Filed in Cloud Industry Insights by Niki Acosta | August 22, 2013 10:00 am
As one of the pillars of hybrid cloud, Rackspace Private Cloud started with a mission to build and operate private clouds powered by OpenStack in our data center, in a colocation facility or in a customer’s data center. In this weekly blog series, we’ll profile some of the key members of the Rackspace Private Cloud team to give you a glimpse into the inner workings of a team that’s helping to define and deliver the future of private and hybrid clouds.
Meet Joe Burke, Director of Enterprise Architecture for Rackspace Private Cloud. Joe and his family made the move from the northeast to Texas earlier this year. Here, he talks about his journey to the cloud, what drew him to Rackspace (and Texas) and what he looks for in team members.
Tell me about your journey to cloud computing.
I’m attracted to significantly disruptive technology trends. These provide a type of creativity that is really unmatched as it forces technologists to not just think about how to solve a problem but how a new technology can be exploited to solve problems not previously foreseen and to do so in a more elegant way.
Early in my career as a developer, I was involved with a very stable technology that was not innovating: COBOL on the mainframe. (Ok I¹ll pause for comments about my age.) At that same time, moving workloads to a client/server architecture was the rage. That directional push was exceedingly difficult as it had too many moving parts undergoing significant changes and there was a better emerging technology, the web.
Java was in its infancy, began to show lots of potential and began to mature very quickly. In the industry, J2EE server companies were popping up everywhere. They were expensive and each had its own benefits, challenges and limitations. Soon thereafter, the Apache Foundation had started its web server and Tomcat projects, and the rest is a well-known history of how an open source project can mature into a widely used software in production environments.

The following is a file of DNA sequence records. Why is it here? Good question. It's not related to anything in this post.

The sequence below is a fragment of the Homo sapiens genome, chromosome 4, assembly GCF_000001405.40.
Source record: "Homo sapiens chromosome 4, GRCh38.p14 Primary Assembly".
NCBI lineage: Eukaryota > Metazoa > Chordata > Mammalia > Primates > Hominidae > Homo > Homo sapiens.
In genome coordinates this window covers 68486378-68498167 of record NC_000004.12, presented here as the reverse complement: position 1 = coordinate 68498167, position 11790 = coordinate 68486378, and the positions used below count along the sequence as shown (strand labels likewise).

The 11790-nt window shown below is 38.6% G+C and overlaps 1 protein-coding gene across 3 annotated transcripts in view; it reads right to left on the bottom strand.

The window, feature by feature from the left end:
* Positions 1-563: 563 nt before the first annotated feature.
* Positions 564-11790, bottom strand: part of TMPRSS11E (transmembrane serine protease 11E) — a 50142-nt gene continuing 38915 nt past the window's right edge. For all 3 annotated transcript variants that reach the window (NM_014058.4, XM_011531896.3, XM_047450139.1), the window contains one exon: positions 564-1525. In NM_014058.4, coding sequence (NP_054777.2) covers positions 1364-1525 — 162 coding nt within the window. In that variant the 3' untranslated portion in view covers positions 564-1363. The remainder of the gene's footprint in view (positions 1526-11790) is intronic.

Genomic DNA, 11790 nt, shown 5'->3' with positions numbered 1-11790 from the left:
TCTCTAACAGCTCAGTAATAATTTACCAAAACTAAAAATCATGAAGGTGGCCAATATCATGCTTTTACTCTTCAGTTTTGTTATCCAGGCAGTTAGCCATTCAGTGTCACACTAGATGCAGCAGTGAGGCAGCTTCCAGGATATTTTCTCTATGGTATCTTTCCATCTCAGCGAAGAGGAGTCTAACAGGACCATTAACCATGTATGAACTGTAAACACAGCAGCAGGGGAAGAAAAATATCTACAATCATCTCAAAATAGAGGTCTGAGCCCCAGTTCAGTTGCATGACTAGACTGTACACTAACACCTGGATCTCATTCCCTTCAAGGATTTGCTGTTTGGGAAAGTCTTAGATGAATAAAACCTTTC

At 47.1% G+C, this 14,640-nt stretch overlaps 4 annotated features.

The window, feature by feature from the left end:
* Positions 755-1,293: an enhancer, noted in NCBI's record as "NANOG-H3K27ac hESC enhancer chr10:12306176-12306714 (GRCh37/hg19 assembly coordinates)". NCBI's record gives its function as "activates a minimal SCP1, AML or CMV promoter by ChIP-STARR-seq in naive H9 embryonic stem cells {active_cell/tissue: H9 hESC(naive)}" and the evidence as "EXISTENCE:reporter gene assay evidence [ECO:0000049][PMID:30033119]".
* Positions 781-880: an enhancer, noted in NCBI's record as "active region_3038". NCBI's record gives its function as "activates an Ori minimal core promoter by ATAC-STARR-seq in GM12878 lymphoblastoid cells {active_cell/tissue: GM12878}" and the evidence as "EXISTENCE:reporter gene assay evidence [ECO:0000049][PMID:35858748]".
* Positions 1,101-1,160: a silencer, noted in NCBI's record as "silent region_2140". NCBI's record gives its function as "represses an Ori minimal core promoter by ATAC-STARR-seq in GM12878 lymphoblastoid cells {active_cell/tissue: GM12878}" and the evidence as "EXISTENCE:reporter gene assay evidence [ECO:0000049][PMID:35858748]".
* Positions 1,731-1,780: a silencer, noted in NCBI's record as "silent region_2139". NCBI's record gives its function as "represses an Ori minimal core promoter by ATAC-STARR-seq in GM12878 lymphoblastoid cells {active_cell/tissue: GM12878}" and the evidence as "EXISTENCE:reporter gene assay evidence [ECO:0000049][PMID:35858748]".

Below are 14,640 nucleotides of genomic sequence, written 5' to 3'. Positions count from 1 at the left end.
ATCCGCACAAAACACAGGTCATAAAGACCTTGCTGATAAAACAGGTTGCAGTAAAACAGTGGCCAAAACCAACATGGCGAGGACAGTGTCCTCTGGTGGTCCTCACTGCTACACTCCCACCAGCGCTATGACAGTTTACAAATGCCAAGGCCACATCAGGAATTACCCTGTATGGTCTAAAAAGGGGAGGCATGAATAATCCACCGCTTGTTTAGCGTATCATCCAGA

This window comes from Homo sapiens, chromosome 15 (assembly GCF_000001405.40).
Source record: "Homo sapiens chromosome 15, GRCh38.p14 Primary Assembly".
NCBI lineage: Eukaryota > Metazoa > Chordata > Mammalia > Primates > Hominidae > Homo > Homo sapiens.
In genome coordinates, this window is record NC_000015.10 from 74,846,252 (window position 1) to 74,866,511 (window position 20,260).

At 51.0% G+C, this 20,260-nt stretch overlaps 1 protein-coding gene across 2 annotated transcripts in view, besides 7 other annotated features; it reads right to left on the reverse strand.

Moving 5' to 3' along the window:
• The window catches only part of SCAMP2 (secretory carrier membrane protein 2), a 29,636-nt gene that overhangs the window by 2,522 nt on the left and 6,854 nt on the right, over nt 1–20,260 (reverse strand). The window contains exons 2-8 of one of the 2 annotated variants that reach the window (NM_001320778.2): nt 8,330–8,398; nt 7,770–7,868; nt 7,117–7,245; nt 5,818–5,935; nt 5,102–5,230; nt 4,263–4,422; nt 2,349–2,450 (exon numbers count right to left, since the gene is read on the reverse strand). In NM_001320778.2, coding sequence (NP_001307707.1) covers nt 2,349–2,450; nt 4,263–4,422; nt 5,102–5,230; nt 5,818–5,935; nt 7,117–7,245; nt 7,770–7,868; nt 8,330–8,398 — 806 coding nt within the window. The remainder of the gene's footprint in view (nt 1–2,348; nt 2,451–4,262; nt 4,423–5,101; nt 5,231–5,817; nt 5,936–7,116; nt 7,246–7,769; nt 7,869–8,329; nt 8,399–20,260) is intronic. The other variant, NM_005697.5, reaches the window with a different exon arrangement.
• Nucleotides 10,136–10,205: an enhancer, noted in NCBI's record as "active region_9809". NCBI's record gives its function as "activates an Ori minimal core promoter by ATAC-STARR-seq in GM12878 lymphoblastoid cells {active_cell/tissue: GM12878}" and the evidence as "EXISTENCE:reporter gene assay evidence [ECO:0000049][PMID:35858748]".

For me, the cloud computing industry is at that same inflection point. Significant business challenges exist that do not have an eloquent solution like auto-scaling to meet demand spikes or quickly creating high availability across a region or the globe. Cloud computing will be the new foundation that creates an ability to eloquently solve these challenges and OpenStack continues to push towards a mature open source solution. I firmly believe OpenStack’s story will repeat Tomcat’s.
What ultimately led you to decide to leave the northeast to work for Rackspace in Texas?
My family (wife and three children: ages 8, 7 and 3) had many long discussions about the pros and cons about moving from the northeast (Boston and New York) to Texas. Rackspace’s forward thinking and thought leadership within the OpenStack community were compelling reasons behind our decision. Since starting, the Rackspace family has been extremely helpful and supportive of our move and has really welcomed us.
What do you love most about Rackspace?
There are many great things about this company. In my short time so far, I would say the ability that every Racker has to contribute to a discussion.
What are the most important traits or skills you look for when bringing on new team members?
Intellectual curiosity. Yes, most people can think of a way to solve a problem. I look for those who can solve the problem while anticipating future challenges and seeing where else the solution can be useful. True technologists have the foresight beyond the finished solution at earliest stages in developing a design. This curiosity can be seen throughout all levels of the organization from the most junior developer and analysts or in very senior leaders.
What makes private cloud and OpenStack so exciting to you?
Having worked in companies with significant IT spend, I’ve had first-hand experience with management pressure to maximize cost effectiveness while being pressured by an increase in business demand as well as regulatory/control-based demand. Cloud is the eloquent solution that simultaneously addresses both of these needs. Traditionally, infrastructure was an area where resources were not always maximized. Clouds enable companies to optimize resources and private clouds specifically allow companies maintain their high control standards.
Although Joe works of out the Austin office, he is often spotted in the San Antonio office placing candy on the desks of weight loss challenge participants. Have a burning question? Email joe.burke at rackspace dot com.
Source URL: http://www.rackspace.com/blog/the-fanatical-faces-of-rackspace-private-cloud-joe-burke/
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